Solve for j, with
substitution from
Eq. 2.
Impulse Force Magnitude (w/o Rotation)



j is the magnitude of the impulse (assuming no rotation)
At the time of collision we know all parameters of j
Using j and equation 4 we can solve for the new velocities
of objects A and B after collision.
Spinning

Now lets add the ability to rotate to our body
Velocity of a rotating point P (from previous
lecture). We need two things though
Linear and angular velocities under a force ( jn )
These equations show how the impulse force jn
will modify the pre-collision velocities into postcollision velocities.
Solve for j using lots of algebra,
much in the same way we
solved for j before.
Completion


Now, using j and equations 8a and 8b we can solve for the
new linear and rotational velocity of body A.
Similarly, use –j and 8a and 8b for body B
Collision Handling
1.
2.
3.
4.
5.
6.

Determine if objects are colliding
Determine collision point P
Determine collision normal n
Determine relative velocity vAB
Solve for J (see previous slide)
Solve for new linear and angular velocities (see previous
slide)
However, there are problems with this…
Determine if objects are colliding
--- Fast moving object can interpenetrate
B
B
A
A
Time t=1
Time t=2
This happens because from time 2 to 3 the
objects moved to far.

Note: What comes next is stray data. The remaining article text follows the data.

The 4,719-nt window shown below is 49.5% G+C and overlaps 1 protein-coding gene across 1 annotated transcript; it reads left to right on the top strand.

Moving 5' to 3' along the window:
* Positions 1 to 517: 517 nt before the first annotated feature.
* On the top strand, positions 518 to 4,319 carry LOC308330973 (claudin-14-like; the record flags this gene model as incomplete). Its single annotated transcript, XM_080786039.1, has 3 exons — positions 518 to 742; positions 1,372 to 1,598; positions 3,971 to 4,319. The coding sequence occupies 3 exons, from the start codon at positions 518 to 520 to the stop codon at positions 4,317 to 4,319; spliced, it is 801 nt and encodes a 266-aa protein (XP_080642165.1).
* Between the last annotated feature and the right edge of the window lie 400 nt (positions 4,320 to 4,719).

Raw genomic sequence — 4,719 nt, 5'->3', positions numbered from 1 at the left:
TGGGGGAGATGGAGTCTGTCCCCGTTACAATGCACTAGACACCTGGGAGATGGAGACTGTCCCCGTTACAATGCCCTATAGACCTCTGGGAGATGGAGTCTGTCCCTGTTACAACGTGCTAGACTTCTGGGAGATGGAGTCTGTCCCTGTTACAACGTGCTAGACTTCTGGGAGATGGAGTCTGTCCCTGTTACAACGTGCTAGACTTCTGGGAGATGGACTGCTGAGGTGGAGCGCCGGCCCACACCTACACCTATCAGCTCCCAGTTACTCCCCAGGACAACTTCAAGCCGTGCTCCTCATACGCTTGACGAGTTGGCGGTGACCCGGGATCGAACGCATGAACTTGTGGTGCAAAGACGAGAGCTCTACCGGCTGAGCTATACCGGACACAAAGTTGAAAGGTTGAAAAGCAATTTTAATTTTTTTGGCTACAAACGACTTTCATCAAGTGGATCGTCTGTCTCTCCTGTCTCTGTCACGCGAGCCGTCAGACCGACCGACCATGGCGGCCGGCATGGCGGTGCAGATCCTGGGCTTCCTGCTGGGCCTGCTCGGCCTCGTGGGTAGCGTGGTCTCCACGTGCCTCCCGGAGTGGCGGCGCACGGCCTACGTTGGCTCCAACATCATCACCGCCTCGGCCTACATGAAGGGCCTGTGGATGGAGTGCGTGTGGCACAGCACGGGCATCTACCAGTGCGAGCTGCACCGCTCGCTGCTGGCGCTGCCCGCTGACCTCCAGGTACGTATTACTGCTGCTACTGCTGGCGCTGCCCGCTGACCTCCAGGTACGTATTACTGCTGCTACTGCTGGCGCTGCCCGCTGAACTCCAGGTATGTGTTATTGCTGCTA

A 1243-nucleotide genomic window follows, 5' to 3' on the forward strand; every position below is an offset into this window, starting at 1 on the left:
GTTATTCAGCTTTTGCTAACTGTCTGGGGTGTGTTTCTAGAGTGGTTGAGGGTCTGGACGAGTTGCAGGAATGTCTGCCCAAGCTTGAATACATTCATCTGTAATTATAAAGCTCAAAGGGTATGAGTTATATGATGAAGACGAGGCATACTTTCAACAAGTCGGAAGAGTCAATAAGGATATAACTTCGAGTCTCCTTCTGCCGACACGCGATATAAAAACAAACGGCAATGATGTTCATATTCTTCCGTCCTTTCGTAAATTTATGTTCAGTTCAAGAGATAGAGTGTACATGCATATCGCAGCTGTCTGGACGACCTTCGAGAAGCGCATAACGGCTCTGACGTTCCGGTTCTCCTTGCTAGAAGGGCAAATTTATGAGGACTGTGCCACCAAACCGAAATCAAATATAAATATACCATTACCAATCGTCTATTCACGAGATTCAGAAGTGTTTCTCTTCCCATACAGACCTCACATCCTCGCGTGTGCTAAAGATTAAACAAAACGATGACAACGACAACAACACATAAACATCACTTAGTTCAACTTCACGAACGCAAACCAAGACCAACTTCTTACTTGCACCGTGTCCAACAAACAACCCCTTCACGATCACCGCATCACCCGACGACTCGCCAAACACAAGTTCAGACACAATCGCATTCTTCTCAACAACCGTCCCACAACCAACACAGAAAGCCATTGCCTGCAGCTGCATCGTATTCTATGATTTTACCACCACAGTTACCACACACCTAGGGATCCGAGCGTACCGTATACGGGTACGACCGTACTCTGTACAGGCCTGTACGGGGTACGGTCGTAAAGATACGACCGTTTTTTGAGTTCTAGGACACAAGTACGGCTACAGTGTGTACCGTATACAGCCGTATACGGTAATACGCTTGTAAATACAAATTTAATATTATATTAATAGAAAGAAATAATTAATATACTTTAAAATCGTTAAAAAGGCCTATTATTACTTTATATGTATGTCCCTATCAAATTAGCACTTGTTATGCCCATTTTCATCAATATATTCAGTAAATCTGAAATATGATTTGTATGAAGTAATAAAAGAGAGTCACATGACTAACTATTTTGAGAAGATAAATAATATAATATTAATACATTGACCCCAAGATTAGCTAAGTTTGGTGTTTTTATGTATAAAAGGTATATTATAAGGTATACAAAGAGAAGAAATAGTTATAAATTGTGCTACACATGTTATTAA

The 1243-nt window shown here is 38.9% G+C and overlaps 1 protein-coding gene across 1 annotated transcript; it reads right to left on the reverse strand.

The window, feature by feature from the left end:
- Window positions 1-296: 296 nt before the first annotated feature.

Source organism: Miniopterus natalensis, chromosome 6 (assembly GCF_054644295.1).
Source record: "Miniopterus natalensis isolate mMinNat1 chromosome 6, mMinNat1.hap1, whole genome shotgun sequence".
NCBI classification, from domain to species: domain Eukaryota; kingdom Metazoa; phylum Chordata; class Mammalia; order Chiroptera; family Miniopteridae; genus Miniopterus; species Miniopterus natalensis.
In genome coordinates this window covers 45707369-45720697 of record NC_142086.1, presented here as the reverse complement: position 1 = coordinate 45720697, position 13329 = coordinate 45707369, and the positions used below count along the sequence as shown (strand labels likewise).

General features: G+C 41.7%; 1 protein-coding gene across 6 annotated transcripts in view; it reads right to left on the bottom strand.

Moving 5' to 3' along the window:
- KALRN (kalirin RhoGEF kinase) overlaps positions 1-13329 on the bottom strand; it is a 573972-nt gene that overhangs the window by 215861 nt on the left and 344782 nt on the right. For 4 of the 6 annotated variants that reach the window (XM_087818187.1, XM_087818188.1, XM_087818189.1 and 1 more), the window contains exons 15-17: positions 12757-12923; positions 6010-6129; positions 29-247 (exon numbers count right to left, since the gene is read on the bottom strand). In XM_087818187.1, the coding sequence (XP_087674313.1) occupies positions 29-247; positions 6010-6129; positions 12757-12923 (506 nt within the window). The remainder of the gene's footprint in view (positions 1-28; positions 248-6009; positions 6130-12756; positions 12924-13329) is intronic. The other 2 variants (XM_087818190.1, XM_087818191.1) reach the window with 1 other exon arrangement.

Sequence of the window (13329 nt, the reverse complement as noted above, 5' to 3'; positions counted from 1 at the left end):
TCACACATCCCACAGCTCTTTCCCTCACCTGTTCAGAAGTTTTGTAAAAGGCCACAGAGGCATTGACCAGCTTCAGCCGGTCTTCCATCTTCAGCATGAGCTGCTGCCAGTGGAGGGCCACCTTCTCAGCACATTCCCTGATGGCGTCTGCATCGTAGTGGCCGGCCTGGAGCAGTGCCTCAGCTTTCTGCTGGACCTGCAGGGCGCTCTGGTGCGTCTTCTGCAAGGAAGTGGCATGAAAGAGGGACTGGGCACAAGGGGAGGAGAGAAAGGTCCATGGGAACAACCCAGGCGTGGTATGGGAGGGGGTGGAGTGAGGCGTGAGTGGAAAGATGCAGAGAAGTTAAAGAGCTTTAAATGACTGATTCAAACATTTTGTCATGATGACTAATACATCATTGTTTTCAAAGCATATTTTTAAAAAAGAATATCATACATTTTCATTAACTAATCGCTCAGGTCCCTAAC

B
A
Time t=3
•Option 1: discover this, and try time 2.5. If still
interpenetrating try 2.25, etc… (Hecker’s option)
•Option 2: store previous non-interpenetrating
configuration and move back to it, and then apply
force (Fleck option … easier, but doesn’t work as
well  )
Determine collision point P
A
A
“Manifold” collision – edge to
edge – our equations cannot
handle
Easy vertex edge collision

A
Solution:

Vertex – Vertex
What is the “normal”?

Manifold – assume one point
hit and use it. Not perfect, but
looks “ok”
Vertex-Vertex – pick one edge
as the collision edge and treat
as vertex-edge
Multiple Colliding Entities



Our code does not handle multiple colliding entities
Nor multiple points colliding at the same time on two
entities (concave shapes could do this)
Solution: Read more, learn more, use more robust
solutions to solve these problems
Challenges with DarkGDK

Collision point not given
Collision normal not given

What can we do?

Challenges with DarkGDK

Add collision points all over perimeter (not seen in the
game)

Pros? Cons?
Pros: Easy to detect collision
Cons: Hard to detect normal, lots of “sprites” to manage


Challenges with DarkGDK

Add collision lines all over perimeter (not seen in the
game)

Pros? Cons?
Pros: Line intersection to detection collision and point of
intersection. How to detect “normal”?
Cons: More sprites to manage, but not as many as points
solution


To the code

Perimeter – stores the list of lines that form the
perimeter of a shape.


Detect collisions among lines using line-line intersection
Determine normal by





Determine min distance to end of segment from collision point
Pick the other line as the “edge” to find normal
Compute normal
Main.cpp, processCollision
Player->processCollision
References

These slides are mainly based on Chris Hecker’s articles
in Game Developer’s Magazine (1997).


The specific PDFs (part 1-4) are available at:
http://chrishecker.com/Rigid_Body_Dynamics
Additional references from:


http://en.wikipedia.org/wiki/Euler_method
Graham Morgan’s slides (unpublished)